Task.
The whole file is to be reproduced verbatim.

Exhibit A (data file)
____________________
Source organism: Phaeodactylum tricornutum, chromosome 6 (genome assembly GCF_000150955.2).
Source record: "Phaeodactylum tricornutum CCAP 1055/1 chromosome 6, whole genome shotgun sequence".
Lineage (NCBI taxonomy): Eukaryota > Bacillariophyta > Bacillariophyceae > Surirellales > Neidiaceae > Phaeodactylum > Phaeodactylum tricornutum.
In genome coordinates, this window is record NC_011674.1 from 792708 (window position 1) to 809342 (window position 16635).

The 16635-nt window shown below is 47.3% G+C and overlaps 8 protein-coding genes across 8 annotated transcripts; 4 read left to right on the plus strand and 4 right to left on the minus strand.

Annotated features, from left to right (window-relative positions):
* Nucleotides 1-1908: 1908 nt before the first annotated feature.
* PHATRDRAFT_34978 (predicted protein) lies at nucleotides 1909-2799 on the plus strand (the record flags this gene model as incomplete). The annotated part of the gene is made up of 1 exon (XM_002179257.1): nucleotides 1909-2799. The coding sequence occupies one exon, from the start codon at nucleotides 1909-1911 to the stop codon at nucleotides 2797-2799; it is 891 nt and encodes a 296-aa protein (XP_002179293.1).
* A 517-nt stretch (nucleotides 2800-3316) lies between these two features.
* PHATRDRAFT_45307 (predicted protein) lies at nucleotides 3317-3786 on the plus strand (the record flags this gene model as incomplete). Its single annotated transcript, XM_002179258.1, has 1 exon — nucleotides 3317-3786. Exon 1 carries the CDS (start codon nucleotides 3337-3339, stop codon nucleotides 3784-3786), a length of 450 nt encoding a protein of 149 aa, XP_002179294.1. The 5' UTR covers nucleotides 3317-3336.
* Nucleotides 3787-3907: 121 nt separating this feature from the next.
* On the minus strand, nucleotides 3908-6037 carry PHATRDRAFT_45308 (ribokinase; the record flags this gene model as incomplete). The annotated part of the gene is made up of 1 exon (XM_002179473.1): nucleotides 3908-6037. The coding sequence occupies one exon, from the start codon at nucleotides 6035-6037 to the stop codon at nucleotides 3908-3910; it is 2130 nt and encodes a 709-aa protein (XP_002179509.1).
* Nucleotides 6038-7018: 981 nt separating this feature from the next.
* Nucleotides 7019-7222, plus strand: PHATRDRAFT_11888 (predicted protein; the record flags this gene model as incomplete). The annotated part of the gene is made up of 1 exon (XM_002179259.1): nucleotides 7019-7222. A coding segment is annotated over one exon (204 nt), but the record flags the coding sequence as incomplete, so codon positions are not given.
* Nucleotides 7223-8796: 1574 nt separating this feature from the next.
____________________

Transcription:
Source organism: Phaeodactylum tricornutum, chromosome 6 (genome assembly GCF_000150955.2).
Source record: "Phaeodactylum tricornutum CCAP 1055/1 chromosome 6, whole genome shotgun sequence".
Lineage (NCBI taxonomy): Eukaryota > Bacillariophyta > Bacillariophyceae > Surirellales > Neidiaceae > Phaeodactylum > Phaeodactylum tricornutum.
In genome coordinates, this window is record NC_011674.1 from 792708 (window position 1) to 809342 (window position 16635).

The 16635-nt window shown below is 47.3% G+C and overlaps 8 protein-coding genes across 8 annotated transcripts; 4 read left to right on the plus strand and 4 right to left on the minus strand.

Annotated features, from left to right (window-relative positions):
* Nucleotides 1-1908: 1908 nt before the first annotated feature.
* PHATRDRAFT_34978 (predicted protein) lies at nucleotides 1909-2799 on the plus strand (the record flags this gene model as incomplete). The annotated part of the gene is made up of 1 exon (XM_002179257.1): nucleotides 1909-2799. The coding sequence occupies one exon, from the start codon at nucleotides 1909-1911 to the stop codon at nucleotides 2797-2799; it is 891 nt and encodes a 296-aa protein (XP_002179293.1).
* A 517-nt stretch (nucleotides 2800-3316) lies between these two features.
* PHATRDRAFT_45307 (predicted protein) lies at nucleotides 3317-3786 on the plus strand (the record flags this gene model as incomplete). Its single annotated transcript, XM_002179258.1, has 1 exon — nucleotides 3317-3786. Exon 1 carries the CDS (start codon nucleotides 3337-3339, stop codon nucleotides 3784-3786), a length of 450 nt encoding a protein of 149 aa, XP_002179294.1. The 5' UTR covers nucleotides 3317-3336.
* Nucleotides 3787-3907: 121 nt separating this feature from the next.
* On the minus strand, nucleotides 3908-6037 carry PHATRDRAFT_45308 (ribokinase; the record flags this gene model as incomplete). The annotated part of the gene is made up of 1 exon (XM_002179473.1): nucleotides 3908-6037. The coding sequence occupies one exon, from the start codon at nucleotides 6035-6037 to the stop codon at nucleotides 3908-3910; it is 2130 nt and encodes a 709-aa protein (XP_002179509.1).
* Nucleotides 6038-7018: 981 nt separating this feature from the next.
* Nucleotides 7019-7222, plus strand: PHATRDRAFT_11888 (predicted protein; the record flags this gene model as incomplete). The annotated part of the gene is made up of 1 exon (XM_002179259.1): nucleotides 7019-7222. A coding segment is annotated over one exon (204 nt), but the record flags the coding sequence as incomplete, so codon positions are not given.
* Nucleotides 7223-8796: 1574 nt separating this feature from the next.